Ok, folks. Here is a brief run-down of the conference I attended May 15-16, 2015. Many bits of conversations from this trip will find their way to a future AD blog posts. I love that I was able to talk through ideas with other scholars and feel inspired to pursue both academic writing and “on the side” blog topics on various issues. Until then, here is the Western Association of Women Historians 2015 conference, in brief.
Historian Jane DeHart (emerita, UC Santa Barbara) declared, “Research and writing is a collaborative effort.” This contradicts much of what the public perceives of as the historian’s burden. In fact, it challenges the typical working experience of many intellectuals! But I trust the words of an incredibly successful academic when she proclaims that relationships are of utmost importance to the researcher-writer.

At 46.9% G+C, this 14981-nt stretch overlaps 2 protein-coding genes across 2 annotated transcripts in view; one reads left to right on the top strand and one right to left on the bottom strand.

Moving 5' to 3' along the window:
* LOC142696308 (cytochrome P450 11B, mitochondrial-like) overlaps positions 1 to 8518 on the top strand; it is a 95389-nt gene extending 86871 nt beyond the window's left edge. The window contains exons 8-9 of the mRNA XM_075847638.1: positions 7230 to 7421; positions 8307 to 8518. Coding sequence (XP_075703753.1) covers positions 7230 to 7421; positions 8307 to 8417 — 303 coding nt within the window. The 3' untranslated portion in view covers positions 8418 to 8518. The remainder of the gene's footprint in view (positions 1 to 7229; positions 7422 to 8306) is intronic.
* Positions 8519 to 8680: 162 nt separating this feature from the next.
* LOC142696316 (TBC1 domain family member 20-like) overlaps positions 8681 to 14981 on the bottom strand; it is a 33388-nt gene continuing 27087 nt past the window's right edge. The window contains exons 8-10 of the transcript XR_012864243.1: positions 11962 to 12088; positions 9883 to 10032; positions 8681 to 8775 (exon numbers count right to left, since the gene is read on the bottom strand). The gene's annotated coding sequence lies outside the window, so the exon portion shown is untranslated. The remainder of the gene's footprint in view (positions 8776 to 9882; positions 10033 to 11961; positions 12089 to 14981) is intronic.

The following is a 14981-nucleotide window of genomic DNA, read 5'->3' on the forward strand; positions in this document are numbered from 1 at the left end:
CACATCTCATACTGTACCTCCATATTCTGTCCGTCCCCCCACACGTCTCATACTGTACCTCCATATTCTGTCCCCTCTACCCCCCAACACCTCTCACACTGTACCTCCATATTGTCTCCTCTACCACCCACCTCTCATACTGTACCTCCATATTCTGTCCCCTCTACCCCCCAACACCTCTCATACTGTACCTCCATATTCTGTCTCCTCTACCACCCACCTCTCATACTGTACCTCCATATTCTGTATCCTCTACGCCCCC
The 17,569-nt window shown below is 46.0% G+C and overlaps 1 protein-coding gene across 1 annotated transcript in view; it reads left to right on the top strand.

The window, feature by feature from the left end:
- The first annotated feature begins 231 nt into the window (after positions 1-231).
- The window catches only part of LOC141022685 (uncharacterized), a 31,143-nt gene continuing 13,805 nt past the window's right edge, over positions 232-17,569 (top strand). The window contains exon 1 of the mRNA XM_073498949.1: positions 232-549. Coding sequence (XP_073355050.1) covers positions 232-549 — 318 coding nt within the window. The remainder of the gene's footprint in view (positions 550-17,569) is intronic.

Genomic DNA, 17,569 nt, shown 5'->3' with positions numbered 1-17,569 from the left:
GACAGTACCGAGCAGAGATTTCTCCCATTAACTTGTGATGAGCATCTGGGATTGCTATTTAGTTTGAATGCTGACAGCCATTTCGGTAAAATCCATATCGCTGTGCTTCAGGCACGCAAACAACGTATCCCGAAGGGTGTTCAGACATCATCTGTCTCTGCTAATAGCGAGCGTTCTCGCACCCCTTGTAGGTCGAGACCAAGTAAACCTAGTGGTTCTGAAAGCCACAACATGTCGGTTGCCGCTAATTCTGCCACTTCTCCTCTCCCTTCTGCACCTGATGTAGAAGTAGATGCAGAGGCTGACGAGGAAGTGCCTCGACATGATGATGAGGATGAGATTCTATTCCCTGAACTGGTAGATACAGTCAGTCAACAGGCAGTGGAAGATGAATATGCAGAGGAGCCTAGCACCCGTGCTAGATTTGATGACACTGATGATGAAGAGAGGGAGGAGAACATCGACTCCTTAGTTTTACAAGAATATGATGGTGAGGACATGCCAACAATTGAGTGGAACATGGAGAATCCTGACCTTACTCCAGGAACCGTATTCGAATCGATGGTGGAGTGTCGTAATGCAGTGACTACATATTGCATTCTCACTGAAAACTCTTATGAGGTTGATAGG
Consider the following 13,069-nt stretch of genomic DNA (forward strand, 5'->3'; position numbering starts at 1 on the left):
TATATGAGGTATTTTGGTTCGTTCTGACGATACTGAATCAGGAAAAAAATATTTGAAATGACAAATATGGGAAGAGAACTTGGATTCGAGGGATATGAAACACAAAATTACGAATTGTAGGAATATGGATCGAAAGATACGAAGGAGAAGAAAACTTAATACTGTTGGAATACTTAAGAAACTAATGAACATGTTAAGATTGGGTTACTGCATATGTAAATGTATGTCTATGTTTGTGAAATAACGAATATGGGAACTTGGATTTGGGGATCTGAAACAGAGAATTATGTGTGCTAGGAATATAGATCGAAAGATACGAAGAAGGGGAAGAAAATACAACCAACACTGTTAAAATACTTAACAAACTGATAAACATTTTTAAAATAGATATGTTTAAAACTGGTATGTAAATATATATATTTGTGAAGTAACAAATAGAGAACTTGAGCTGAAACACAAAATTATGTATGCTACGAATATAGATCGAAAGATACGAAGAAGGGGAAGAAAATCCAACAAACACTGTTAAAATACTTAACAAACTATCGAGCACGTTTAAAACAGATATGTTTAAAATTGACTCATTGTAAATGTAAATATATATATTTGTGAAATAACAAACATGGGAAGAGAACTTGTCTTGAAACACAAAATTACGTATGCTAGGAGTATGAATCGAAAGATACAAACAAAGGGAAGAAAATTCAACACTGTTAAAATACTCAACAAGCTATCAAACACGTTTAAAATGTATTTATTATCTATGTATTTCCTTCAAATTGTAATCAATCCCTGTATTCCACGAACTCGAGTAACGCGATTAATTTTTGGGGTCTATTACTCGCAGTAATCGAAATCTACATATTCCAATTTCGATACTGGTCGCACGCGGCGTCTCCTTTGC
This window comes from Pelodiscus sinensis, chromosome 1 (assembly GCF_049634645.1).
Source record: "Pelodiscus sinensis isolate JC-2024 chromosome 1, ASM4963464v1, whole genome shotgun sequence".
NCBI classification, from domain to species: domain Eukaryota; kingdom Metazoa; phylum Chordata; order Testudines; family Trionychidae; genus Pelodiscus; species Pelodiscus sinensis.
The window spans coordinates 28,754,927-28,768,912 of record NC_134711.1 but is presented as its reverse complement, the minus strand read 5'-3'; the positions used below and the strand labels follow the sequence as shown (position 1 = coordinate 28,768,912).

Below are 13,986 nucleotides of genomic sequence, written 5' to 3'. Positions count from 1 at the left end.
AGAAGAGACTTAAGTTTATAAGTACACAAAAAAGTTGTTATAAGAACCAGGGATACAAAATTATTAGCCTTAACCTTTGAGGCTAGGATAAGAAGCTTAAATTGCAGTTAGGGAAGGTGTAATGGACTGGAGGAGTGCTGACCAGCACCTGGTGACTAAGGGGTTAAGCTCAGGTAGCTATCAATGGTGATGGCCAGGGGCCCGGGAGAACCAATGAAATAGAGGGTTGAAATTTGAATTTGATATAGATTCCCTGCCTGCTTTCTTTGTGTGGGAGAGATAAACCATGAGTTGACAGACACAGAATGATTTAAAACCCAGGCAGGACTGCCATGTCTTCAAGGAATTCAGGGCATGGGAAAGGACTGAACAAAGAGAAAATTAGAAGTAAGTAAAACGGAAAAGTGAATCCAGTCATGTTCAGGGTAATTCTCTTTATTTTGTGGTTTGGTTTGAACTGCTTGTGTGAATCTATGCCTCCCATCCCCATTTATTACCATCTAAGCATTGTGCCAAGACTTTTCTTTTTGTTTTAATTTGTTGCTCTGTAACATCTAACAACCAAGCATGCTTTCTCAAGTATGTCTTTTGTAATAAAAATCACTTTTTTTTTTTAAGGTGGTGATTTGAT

(Additionally, one might notice a grammatical error in the statement. Are “research” and “writing” two separate actions? Deeply and somewhat obviously, no. If one writes, one researches, and vice versa.)
So, here I am at the Western Association of Women Historian’s annual conference, this year in Sacramento, schmoozing and chitchatting with my fellow women historians and historians of women (because not all are female here, it should be known.)
There is much to say about this intimate meeting. It is small enough that one continues to see the same people through the day, which enhances and enables the connection-making experience, but the scholarship is rich enough to realize some of the best women’s historical work is happening here. It is also very graduate student friendly.
About five sessions happen at a time, so it is difficult to take in all the work presented at this conference, but it is clear that even though this is a western association, the scope and participants reach out broadly – beyond the political borders of the United States.